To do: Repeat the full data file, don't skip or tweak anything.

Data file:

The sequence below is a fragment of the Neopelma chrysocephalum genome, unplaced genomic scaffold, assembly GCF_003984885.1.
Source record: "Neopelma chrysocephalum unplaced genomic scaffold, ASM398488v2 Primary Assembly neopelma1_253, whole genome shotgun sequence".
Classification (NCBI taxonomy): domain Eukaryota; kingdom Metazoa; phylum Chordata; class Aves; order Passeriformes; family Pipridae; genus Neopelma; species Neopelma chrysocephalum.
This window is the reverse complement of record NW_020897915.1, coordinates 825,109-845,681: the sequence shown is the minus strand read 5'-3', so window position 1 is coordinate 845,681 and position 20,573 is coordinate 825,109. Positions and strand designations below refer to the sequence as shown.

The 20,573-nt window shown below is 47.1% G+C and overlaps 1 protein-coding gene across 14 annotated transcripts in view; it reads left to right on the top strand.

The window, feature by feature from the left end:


The sequence below is a fragment of the Neopelma chrysocephalum genome, unplaced genomic scaffold, assembly GCF_003984885.1.
Source record: "Neopelma chrysocephalum unplaced genomic scaffold, ASM398488v2 Primary Assembly neopelma1_253, whole genome shotgun sequence".
Classification (NCBI taxonomy): domain Eukaryota; kingdom Metazoa; phylum Chordata; class Aves; order Passeriformes; family Pipridae; genus Neopelma; species Neopelma chrysocephalum.
This window is the reverse complement of record NW_020897915.1, coordinates 825,109-845,681: the sequence shown is the minus strand read 5'-3', so window position 1 is coordinate 845,681 and position 20,573 is coordinate 825,109. Positions and strand designations below refer to the sequence as shown.

The 20,573-nt window shown below is 47.1% G+C and overlaps 1 protein-coding gene across 14 annotated transcripts in view; it reads left to right on the top strand.

The window, feature by feature from the left end: